Until reading this thread, I had no idea that Rainbows were that expensive...or sketchy. My parents were 37 when they got married (first marriage) and had saved up a bit. So I suppose it's less shocking that they'd get such an expensive vacuum.

I can attest to their being very good...I don't know if it was worth the money or not, but it lasted for years and years. Because it's water based, we would use it to suck up termites when we had an infestation. Then they drowned. We'd leave them in there for a while and then dump it into the toilet and flush in case there were survivors. It was quite comforting for dealing with swarmers (my only real childhood memory of that vacuum).

Also really heavy.

One of my friend's wives was recently recruited to sell MonaVie, but she decided to buy it online instead (people getting rid of their products that wouldn't move). I think that's probably the best option for MLM products...if you really want them.

It makes me sad when I see people online who are talking about how they're building their own business, on their way to freedom, etc. Because I know that for most of them it won't work out.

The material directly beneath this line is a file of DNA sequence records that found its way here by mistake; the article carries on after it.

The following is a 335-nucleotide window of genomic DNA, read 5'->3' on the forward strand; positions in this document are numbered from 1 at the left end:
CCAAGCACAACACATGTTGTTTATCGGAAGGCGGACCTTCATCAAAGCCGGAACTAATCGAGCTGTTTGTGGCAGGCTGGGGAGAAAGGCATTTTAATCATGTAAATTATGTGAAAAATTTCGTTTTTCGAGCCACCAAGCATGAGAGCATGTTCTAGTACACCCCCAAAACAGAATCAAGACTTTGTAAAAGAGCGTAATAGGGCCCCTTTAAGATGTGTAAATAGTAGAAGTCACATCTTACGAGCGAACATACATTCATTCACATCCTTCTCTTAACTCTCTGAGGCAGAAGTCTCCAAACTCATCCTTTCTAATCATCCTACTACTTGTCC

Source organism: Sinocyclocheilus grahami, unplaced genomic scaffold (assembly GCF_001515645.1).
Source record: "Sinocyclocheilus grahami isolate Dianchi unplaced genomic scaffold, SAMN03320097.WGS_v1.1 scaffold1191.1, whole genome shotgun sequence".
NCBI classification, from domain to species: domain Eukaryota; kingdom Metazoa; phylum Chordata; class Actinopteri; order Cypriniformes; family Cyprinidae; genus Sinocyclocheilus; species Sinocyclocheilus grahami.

Speaking of Amway and the OP, this site is rather badly designed, but the free ebook about this guy's experience inside Amway is quite illuminating. I read it last year as a part of my fascination with MLM & cults. http://www.merchantsofdeception.com/DOWNLOADBOOK.html


Brentwood

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Re: The Amway "housewarming" party (FauxPasofYear1114-06)
« Reply #246 on: July 02, 2008, 12:36:18 PM »

Until reading this thread, I had no idea that Rainbows were that expensive... <snip>
I can attest to their being very good...



Cutco knives are also very good - but I object to their marketing practices in much the same way that I object to Rainbow's marketing practices. Both companies use high-pressure tactics, encourage people to trade on their friendships (both suggesting that salespeople tell their friends they "just want to practice their presentation"), and require salespeople to obtain names and phone numbers from the people they present to. A young woman I know who briefly sold Cutco also told me that she was not allowed to receive credit for her sales UNLESS she got 10-15 names and numbers from the buyer.

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Re: The Amway "housewarming" party (FauxPasofYear1114-06)
« Reply #247 on: July 02, 2008, 12:58:38 PM »
I got sucked into Mary Kay last year......and, no, I do not have time or desire to sell it or recruit.  I have tons of the stuff.....guess what folks are getting for Christmas  >:D

Just Lori

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Re: The Amway "housewarming" party (FauxPasofYear1114-06)
« Reply #248 on: July 02, 2008, 03:11:18 PM »